I often get asked this question by my clients: Should you ask questions during the interview? And if the answer is yes, what on earth would I ask that is going to make me look smart?
So I answer, “Yes, you definitely should ask questions.” I would even go as far to say that it is not an option but an absolute must. And why do I so strongly believe that? Because the interview isn’t just a chance for the employer to understand your skills and to see if you are a match for the role. It’s YOUR chance to see if the job and organisation is a good fit for YOU. Always keep that in mind – an interview is a two-way street.
Your attitude as a candidate matters as much as your experienceI often talk to recruiters and ask them: In an ocean of applications and candidates, how do you pick the ones that stand out. They always tell me that next to the skills that are required, they scan for cultural and human fit – and they look very much into the attitude of the candidate. This attitude starts from the moment you send an application to the moment you sign the contract.
What many employers are looking for in an applicant:
Positive attitude Curiosity Growth mindset Always willing to learn Keep in mind that how you act during the interview is as important as the answers that you give. So, how do you show that you are a curious person? By asking questions!
Even more so, if you do not have any questions to ask, there is a big chance that you will leave an impression of someone who is not that interested in the job or, even worse, of someone who doesn’t care.
What questions to ask?There are a couple of different topics during the job interview that you should ask questions about. I have written these topics along with ideas of potential questions below – so you don’t have to rack your brain for it.
Questions about roleFirst of all, asking questions about the role is very important as it enables you to show your enthusiasm for the role. It also enables you to get a full understanding of what you can expect from the role and what is going to be expected of you. You want to enquire about the role because you do not want to leave any room for assumptions.
The two best questions to ask regarding the role are:
Could you give me an idea of what success looks like in this job? What are the main challenges / opportunities related to this function? Keep in mind that these questions could be further fine-tuned depending on the role and department you are going to work in.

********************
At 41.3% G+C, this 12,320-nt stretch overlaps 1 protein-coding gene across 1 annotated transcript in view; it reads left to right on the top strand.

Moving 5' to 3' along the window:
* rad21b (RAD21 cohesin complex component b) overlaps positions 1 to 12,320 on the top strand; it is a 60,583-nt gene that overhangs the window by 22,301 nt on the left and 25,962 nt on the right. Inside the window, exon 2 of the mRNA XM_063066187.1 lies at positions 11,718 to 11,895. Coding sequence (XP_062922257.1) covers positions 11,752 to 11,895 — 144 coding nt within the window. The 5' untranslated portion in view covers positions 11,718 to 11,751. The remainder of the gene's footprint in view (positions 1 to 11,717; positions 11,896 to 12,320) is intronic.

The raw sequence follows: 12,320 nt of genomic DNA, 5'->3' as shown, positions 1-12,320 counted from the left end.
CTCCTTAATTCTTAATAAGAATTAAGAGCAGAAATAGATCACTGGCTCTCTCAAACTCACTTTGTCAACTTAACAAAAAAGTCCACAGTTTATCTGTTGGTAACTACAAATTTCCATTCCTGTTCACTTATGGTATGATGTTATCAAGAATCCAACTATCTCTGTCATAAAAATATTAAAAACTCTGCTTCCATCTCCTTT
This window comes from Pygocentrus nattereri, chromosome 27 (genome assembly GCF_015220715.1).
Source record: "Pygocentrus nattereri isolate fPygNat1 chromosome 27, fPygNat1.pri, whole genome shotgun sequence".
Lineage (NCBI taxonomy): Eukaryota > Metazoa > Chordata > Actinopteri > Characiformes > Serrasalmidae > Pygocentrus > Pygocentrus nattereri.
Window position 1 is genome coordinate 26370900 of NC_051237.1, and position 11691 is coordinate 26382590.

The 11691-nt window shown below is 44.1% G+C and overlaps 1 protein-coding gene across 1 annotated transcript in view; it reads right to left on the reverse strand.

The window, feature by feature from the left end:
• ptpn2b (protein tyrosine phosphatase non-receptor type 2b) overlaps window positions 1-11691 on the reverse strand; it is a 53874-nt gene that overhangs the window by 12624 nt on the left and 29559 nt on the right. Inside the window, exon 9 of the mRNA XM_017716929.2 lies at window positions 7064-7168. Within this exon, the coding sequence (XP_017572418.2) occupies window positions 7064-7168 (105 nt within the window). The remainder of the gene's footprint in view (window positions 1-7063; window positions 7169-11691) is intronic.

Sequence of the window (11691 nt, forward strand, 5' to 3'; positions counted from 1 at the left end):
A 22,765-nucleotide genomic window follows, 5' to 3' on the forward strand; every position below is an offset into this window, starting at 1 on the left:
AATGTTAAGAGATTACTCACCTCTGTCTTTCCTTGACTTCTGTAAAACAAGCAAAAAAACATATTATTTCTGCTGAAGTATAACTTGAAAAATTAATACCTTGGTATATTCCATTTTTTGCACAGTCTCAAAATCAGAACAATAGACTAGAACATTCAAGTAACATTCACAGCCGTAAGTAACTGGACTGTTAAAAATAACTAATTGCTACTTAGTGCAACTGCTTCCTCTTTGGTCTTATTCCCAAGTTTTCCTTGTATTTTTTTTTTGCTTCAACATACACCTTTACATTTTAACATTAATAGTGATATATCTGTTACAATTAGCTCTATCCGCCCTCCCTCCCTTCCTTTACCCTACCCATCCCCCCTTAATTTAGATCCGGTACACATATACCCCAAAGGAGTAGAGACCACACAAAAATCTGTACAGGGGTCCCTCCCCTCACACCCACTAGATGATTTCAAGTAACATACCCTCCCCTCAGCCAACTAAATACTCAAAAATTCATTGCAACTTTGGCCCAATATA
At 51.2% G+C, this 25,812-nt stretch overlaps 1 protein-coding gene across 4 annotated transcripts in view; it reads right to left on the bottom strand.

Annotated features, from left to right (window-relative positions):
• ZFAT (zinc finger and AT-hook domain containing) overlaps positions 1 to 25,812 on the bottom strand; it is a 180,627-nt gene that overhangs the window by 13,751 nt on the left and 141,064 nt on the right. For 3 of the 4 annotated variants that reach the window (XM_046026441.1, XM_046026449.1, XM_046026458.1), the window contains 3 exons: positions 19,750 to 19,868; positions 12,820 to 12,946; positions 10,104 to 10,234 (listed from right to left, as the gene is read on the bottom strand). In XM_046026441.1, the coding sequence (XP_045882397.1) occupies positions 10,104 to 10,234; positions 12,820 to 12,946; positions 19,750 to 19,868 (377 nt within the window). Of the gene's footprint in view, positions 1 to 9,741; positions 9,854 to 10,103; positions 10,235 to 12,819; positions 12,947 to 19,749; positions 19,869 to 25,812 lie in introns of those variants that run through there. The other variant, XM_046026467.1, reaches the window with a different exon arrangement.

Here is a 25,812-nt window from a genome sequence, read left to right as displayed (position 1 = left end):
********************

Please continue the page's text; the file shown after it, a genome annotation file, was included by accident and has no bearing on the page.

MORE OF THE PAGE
Sales or marketing roleFor example, if you are applying for a job in a sales department you could ask:
How is success measured in sales / business development positions? Can you describe the primary challenges or obstacles that someone in this sales role might face? If you are applying for a marketing role you could ask:
Can you share an example of a successful marketing campaign run by the team in the past year? What do you want the person in this role to accomplish in the next 30, 60 and 90 days? Asking questions like these shows the employer that you have knowledge about sales / marketing and that you are interested in how their organisation works.
Financial roleIf you are applying for a role in the finance department, you can ask:
Can you provide more detail about the day-to-day responsibilities of this role, especially in terms of financial analysis and reporting? Can you share an example of a financial analysis project that the team has recently worked on? Getting to know as much about the role as you can will help you succeed in your career as you will gain more knowledge and experience in doing these types of interviews.
Questions about cultural fitThe questions that fall into this category allow you also to check if there is a fit between you, the department and its organisation. In order for you to be happy with your job, you not only need to love what you do but also feel good in the environment, alongside your potential peers, boss and subordinates.
So here are some questions to ask:
How would you describe the organisation’s culture and values? Why do YOU like to work for this organisation? (If you ask it to hiring manager, internal recruiter or a peer) What are the biggest challenges and / or opportunities for this organisation / department? How does the organisation promote diversity and inclusion? How does the organisation / department handle conflicts within the team? What types of professional development opportunities are available for employees? By asking these questions, you get a good idea of whether or not you as an individual would thrive at this organisation.
Questions about hesitationsThese types of questions will definitely require you to have some courage and guts, but they are so important to ask. This could be your chance to uncover any doubts your interviewer has and make sure to confirm you are the right person for the job.
It will also show that you possess a growth mindset and are not afraid to hear feedback, which is very important in Dutch working culture.
You could ask your interviewer:
In your view, how do I compare to the other candidates you have interviewed so far? Are there any specific skills or qualifications you’d like me to elaborate on or clarify? Based on our conversation today, do you have any reservations about how my skills and experience match with the role? Remember that your main goal here is to get to the bottom of any potential hesitation that the employer may have. It can also help you get feedback on you as a candidate.
Be warm and friendlyNo matter which questions you ask during job interviews, do not forget to ask them using a friendly tone with a big, genuine smile on your face.
So here you go! These were 17 questions that you can and should ask during your next interview. Let me know in the comments below which ones were your favourites!